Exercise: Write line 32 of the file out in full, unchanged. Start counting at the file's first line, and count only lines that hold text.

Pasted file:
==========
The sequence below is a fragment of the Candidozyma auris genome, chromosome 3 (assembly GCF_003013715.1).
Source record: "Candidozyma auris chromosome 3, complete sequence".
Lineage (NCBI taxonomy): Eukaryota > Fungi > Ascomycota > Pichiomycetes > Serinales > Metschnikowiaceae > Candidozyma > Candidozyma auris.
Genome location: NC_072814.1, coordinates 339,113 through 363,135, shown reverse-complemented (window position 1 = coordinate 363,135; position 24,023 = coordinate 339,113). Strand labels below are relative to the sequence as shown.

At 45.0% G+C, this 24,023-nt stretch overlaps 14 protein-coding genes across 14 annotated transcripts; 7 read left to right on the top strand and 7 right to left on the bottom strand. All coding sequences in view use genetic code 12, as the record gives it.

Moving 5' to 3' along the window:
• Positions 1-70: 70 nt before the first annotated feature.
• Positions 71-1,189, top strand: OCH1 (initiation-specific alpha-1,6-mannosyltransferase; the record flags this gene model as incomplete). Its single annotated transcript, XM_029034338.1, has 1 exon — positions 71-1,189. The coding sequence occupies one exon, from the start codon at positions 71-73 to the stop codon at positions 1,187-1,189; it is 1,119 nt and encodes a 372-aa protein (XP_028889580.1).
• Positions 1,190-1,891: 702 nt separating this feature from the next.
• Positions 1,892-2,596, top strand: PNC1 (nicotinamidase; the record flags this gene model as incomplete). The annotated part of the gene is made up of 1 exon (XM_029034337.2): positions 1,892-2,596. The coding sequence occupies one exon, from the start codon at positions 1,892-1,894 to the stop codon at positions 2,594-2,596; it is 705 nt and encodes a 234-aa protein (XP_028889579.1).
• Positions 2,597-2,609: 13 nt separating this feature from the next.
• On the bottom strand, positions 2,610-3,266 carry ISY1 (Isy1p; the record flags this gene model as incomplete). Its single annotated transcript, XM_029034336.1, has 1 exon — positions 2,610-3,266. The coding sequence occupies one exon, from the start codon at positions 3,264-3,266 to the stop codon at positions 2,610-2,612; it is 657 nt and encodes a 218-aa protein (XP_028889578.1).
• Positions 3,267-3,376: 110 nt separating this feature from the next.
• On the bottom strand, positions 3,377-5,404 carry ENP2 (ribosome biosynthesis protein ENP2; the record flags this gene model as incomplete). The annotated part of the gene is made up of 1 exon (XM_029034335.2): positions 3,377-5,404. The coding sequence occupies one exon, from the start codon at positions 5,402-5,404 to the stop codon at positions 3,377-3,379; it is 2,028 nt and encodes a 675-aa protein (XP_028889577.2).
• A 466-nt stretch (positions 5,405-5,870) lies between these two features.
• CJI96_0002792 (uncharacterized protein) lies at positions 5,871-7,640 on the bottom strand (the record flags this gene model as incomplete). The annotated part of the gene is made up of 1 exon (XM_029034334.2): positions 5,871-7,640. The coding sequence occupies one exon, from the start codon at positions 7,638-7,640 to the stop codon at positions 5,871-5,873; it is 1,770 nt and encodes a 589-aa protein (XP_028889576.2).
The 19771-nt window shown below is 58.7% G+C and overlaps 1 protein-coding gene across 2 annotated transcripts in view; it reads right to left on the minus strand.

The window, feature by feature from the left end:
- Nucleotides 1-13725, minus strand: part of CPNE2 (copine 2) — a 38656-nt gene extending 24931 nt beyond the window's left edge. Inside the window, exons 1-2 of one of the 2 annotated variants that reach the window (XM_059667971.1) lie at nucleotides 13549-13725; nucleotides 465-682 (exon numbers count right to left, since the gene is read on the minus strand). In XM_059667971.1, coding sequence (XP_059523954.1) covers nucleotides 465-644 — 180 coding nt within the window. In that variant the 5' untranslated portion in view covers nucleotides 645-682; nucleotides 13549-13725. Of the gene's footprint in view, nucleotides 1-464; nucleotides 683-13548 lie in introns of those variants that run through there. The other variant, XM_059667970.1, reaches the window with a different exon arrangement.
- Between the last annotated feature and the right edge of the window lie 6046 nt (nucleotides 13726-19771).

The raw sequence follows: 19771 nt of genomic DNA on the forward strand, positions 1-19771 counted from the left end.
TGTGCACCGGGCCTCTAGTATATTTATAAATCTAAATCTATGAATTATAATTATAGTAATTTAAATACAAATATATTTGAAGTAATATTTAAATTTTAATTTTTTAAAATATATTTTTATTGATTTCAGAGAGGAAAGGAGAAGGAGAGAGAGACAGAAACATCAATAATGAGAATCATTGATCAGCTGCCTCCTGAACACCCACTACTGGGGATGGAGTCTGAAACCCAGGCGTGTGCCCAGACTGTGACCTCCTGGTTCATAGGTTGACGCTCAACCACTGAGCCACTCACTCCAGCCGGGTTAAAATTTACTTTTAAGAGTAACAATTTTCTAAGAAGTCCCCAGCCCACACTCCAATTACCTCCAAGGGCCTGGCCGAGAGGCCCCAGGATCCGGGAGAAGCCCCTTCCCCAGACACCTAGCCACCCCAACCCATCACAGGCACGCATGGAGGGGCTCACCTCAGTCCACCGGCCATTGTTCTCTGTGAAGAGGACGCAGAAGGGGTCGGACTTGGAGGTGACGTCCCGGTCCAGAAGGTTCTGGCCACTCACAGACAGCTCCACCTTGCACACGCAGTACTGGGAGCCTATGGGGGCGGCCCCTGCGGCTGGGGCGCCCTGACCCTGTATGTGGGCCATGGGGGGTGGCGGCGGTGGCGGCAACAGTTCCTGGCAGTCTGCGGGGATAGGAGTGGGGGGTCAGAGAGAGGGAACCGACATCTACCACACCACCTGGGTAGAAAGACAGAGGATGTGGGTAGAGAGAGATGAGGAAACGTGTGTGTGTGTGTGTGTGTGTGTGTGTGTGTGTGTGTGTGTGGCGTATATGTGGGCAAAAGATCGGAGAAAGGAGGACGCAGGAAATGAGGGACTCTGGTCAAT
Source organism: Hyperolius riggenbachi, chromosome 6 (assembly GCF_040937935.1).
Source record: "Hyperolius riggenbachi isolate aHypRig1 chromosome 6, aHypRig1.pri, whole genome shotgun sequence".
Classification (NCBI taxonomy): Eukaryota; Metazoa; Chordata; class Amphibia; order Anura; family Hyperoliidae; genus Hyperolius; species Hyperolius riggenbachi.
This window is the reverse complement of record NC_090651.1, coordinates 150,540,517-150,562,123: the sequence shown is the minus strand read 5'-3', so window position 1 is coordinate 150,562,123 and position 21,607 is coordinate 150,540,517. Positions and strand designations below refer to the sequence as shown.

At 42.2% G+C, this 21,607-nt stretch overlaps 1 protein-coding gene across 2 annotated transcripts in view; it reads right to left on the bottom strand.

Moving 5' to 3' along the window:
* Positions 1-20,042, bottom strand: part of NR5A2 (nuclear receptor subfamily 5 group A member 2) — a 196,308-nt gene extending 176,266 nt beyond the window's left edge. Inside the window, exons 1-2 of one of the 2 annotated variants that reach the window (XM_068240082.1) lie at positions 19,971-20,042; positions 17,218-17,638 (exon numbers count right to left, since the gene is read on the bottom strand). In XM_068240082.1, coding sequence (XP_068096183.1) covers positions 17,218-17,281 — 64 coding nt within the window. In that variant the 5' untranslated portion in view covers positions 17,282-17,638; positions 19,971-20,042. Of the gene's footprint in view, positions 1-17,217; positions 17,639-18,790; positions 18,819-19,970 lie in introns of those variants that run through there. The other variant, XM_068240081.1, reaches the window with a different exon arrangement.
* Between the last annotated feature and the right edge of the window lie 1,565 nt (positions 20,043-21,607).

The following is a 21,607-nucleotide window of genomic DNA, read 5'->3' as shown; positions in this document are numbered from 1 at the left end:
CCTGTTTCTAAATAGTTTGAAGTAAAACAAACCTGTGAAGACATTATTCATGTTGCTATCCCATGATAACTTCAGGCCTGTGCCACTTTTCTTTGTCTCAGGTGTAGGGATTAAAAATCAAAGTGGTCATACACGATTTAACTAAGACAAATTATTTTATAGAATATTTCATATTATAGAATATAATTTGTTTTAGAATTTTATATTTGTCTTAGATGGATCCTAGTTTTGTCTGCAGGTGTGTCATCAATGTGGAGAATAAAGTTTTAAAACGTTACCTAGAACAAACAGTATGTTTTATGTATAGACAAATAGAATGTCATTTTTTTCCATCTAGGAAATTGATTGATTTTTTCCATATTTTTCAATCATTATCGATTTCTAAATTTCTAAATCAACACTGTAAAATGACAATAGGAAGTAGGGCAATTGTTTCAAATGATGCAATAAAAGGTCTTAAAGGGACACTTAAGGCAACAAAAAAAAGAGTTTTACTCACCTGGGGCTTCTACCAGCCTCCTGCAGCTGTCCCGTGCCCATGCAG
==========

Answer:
CCTGTTTCTAAATAGTTTGAAGTAAAACAAACCTGTGAAGACATTATTCATGTTGCTATCCCATGATAACTTCAGGCCTGTGCCACTTTTCTTTGTCTCAGGTGTAGGGATTAAAAATCAAAGTGGTCATACACGATTTAACTAAGACAAATTATTTTATAGAATATTTCATATTATAGAATATAATTTGTTTTAGAATTTTATATTTGTCTTAGATGGATCCTAGTTTTGTCTGCAGGTGTGTCATCAATGTGGAGAATAAAGTTTTAAAACGTTACCTAGAACAAACAGTATGTTTTATGTATAGACAAATAGAATGTCATTTTTTTCCATCTAGGAAATTGATTGATTTTTTCCATATTTTTCAATCATTATCGATTTCTAAATTTCTAAATCAACACTGTAAAATGACAATAGGAAGTAGGGCAATTGTTTCAAATGATGCAATAAAAGGTCTTAAAGGGACACTTAAGGCAACAAAAAAAAGAGTTTTACTCACCTGGGGCTTCTACCAGCCTCCTGCAGCTGTCCCGTGCCCATGCAG